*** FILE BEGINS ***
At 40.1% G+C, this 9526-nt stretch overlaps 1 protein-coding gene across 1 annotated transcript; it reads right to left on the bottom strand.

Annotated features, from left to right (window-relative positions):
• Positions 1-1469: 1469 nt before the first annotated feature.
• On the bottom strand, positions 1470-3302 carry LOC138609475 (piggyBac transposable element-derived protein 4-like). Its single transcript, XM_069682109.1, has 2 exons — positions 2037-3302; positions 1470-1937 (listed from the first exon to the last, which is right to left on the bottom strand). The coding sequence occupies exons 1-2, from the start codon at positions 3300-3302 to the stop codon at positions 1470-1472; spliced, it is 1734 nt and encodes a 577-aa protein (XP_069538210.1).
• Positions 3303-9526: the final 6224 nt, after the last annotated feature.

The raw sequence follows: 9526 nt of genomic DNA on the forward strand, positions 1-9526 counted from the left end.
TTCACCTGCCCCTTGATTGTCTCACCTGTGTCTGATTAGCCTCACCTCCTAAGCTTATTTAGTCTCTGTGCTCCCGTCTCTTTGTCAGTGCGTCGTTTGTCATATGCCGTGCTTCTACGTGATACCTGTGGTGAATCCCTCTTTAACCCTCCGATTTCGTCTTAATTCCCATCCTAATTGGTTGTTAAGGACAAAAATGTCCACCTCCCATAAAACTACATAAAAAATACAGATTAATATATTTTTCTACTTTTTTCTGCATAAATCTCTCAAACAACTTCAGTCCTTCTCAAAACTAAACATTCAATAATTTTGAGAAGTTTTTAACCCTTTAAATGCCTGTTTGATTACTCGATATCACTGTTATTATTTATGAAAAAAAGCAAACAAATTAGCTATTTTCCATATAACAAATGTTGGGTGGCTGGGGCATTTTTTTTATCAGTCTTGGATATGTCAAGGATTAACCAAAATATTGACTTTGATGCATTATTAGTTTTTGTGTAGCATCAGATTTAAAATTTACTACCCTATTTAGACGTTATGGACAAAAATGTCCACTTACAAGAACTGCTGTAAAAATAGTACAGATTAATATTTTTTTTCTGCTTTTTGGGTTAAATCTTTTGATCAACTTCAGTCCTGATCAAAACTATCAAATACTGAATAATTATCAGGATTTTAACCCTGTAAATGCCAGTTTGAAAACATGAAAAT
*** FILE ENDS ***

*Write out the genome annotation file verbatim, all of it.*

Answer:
At 40.1% G+C, this 9526-nt stretch overlaps 1 protein-coding gene across 1 annotated transcript; it reads right to left on the bottom strand.

Annotated features, from left to right (window-relative positions):
• Positions 1-1469: 1469 nt before the first annotated feature.
• On the bottom strand, positions 1470-3302 carry LOC138609475 (piggyBac transposable element-derived protein 4-like). Its single transcript, XM_069682109.1, has 2 exons — positions 2037-3302; positions 1470-1937 (listed from the first exon to the last, which is right to left on the bottom strand). The coding sequence occupies exons 1-2, from the start codon at positions 3300-3302 to the stop codon at positions 1470-1472; spliced, it is 1734 nt and encodes a 577-aa protein (XP_069538210.1).
• Positions 3303-9526: the final 6224 nt, after the last annotated feature.

The raw sequence follows: 9526 nt of genomic DNA on the forward strand, positions 1-9526 counted from the left end.
TTCACCTGCCCCTTGATTGTCTCACCTGTGTCTGATTAGCCTCACCTCCTAAGCTTATTTAGTCTCTGTGCTCCCGTCTCTTTGTCAGTGCGTCGTTTGTCATATGCCGTGCTTCTACGTGATACCTGTGGTGAATCCCTCTTTAACCCTCCGATTTCGTCTTAATTCCCATCCTAATTGGTTGTTAAGGACAAAAATGTCCACCTCCCATAAAACTACATAAAAAATACAGATTAATATATTTTTCTACTTTTTTCTGCATAAATCTCTCAAACAACTTCAGTCCTTCTCAAAACTAAACATTCAATAATTTTGAGAAGTTTTTAACCCTTTAAATGCCTGTTTGATTACTCGATATCACTGTTATTATTTATGAAAAAAAGCAAACAAATTAGCTATTTTCCATATAACAAATGTTGGGTGGCTGGGGCATTTTTTTTATCAGTCTTGGATATGTCAAGGATTAACCAAAATATTGACTTTGATGCATTATTAGTTTTTGTGTAGCATCAGATTTAAAATTTACTACCCTATTTAGACGTTATGGACAAAAATGTCCACTTACAAGAACTGCTGTAAAAATAGTACAGATTAATATTTTTTTTCTGCTTTTTGGGTTAAATCTTTTGATCAACTTCAGTCCTGATCAAAACTATCAAATACTGAATAATTATCAGGATTTTAACCCTGTAAATGCCAGTTTGAAAACATGAAAAT